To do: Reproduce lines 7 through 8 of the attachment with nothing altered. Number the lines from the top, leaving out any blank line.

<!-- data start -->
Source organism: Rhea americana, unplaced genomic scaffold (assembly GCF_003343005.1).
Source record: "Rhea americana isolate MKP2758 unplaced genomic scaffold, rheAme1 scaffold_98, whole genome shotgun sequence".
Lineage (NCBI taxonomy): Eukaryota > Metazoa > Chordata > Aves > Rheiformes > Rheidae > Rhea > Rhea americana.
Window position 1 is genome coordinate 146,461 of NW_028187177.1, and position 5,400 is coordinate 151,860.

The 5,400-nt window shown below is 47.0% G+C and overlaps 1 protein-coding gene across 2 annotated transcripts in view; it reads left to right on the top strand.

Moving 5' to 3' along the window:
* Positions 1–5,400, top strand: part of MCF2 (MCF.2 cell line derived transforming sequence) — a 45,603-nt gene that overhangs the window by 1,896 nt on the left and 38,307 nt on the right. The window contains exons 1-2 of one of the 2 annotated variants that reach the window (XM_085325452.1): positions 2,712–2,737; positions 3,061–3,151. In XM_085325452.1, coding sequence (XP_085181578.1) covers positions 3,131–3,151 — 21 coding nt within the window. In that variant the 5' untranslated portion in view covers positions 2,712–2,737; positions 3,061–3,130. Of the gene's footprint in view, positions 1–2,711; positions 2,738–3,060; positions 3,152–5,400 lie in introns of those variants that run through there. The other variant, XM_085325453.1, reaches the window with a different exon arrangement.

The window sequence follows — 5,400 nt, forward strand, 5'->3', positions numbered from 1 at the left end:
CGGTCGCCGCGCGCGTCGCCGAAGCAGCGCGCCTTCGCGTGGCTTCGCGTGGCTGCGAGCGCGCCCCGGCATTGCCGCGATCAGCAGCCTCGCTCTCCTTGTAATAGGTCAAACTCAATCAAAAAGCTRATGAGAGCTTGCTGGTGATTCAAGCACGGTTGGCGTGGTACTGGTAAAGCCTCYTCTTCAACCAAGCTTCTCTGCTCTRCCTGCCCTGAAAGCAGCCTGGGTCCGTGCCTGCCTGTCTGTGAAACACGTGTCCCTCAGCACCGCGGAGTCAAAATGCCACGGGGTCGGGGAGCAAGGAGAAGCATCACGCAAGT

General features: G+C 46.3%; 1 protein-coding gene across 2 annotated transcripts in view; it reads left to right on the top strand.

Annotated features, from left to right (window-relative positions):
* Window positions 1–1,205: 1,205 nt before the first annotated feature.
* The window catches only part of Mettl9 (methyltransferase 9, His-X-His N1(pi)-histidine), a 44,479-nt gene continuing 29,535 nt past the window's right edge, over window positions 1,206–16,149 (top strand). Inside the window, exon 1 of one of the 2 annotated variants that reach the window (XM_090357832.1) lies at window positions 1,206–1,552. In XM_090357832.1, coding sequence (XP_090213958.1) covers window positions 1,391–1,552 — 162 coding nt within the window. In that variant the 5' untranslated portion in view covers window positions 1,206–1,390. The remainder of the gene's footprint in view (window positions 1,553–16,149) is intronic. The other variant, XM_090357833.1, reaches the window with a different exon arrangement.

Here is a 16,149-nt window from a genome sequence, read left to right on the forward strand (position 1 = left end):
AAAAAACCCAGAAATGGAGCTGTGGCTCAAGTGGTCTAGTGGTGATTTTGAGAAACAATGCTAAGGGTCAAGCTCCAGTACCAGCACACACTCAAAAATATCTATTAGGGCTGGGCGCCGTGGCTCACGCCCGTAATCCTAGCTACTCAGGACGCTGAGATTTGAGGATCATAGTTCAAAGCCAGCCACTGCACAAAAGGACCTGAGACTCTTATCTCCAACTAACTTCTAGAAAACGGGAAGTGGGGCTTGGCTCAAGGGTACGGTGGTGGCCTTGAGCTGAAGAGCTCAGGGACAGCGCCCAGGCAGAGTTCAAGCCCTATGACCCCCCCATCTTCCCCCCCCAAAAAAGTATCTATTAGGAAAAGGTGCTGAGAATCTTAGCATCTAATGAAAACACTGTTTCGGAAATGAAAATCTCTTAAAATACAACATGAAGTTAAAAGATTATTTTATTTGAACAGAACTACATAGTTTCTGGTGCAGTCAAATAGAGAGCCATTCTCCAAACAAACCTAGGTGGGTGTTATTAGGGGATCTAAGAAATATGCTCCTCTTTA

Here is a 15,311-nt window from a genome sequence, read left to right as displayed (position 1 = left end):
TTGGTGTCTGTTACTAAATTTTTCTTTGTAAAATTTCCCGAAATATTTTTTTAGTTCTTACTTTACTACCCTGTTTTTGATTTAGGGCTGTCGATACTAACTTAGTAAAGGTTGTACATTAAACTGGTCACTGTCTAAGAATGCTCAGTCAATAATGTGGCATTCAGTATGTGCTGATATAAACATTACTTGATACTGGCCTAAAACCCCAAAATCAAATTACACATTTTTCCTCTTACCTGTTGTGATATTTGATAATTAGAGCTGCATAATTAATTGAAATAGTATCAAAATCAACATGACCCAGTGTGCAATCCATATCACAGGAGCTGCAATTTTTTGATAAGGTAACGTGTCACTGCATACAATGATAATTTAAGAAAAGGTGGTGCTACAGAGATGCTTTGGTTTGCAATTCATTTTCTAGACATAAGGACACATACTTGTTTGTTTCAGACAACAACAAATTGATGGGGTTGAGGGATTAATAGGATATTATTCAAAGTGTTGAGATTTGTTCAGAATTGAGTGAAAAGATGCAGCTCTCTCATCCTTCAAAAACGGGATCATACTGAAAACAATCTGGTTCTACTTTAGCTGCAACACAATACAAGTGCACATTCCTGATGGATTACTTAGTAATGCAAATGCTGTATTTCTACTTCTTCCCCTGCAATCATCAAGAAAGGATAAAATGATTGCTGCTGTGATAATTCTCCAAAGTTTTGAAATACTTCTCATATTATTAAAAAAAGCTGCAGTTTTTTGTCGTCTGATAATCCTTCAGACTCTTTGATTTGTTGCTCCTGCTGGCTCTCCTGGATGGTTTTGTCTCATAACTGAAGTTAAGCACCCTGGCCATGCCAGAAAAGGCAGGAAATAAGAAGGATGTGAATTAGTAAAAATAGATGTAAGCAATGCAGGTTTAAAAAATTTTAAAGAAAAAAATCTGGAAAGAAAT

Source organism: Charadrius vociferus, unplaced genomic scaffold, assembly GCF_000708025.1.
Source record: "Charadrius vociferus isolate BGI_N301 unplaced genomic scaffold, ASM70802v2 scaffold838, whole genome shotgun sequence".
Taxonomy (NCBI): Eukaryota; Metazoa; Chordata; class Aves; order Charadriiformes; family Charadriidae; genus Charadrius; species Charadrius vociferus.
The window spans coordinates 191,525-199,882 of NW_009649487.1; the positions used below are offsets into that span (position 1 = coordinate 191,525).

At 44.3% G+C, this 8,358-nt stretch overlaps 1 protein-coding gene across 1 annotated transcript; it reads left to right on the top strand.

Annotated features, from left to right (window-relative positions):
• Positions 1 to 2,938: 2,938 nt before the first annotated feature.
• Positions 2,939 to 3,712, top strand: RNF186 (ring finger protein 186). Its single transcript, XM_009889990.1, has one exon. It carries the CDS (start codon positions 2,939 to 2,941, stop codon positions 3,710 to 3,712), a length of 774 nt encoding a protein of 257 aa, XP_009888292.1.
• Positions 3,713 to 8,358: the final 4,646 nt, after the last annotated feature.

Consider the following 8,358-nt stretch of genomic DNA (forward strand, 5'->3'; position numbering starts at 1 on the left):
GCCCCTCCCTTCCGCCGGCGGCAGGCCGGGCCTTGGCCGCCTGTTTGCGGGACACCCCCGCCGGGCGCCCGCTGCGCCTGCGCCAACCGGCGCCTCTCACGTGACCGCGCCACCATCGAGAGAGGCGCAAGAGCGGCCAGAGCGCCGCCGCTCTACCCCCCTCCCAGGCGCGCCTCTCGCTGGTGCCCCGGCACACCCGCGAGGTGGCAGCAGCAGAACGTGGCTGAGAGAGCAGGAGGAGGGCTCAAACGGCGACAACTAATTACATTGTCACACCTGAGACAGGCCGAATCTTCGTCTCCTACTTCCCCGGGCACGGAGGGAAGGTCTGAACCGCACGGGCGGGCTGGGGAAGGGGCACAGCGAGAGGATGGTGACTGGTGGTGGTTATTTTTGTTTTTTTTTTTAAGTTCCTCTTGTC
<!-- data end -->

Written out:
* Positions 1–5,400, top strand: part of MCF2 (MCF.2 cell line derived transforming sequence) — a 45,603-nt gene that overhangs the window by 1,896 nt on the left and 38,307 nt on the right. The window contains exons 1-2 of one of the 2 annotated variants that reach the window (XM_085325452.1): positions 2,712–2,737; positions 3,061–3,151. In XM_085325452.1, coding sequence (XP_085181578.1) covers positions 3,131–3,151 — 21 coding nt within the window. In that variant the 5' untranslated portion in view covers positions 2,712–2,737; positions 3,061–3,130. Of the gene's footprint in view, positions 1–2,711; positions 2,738–3,060; positions 3,152–5,400 lie in introns of those variants that run through there. The other variant, XM_085325453.1, reaches the window with a different exon arrangement.

The window sequence follows — 5,400 nt, forward strand, 5'->3', positions numbered from 1 at the left end: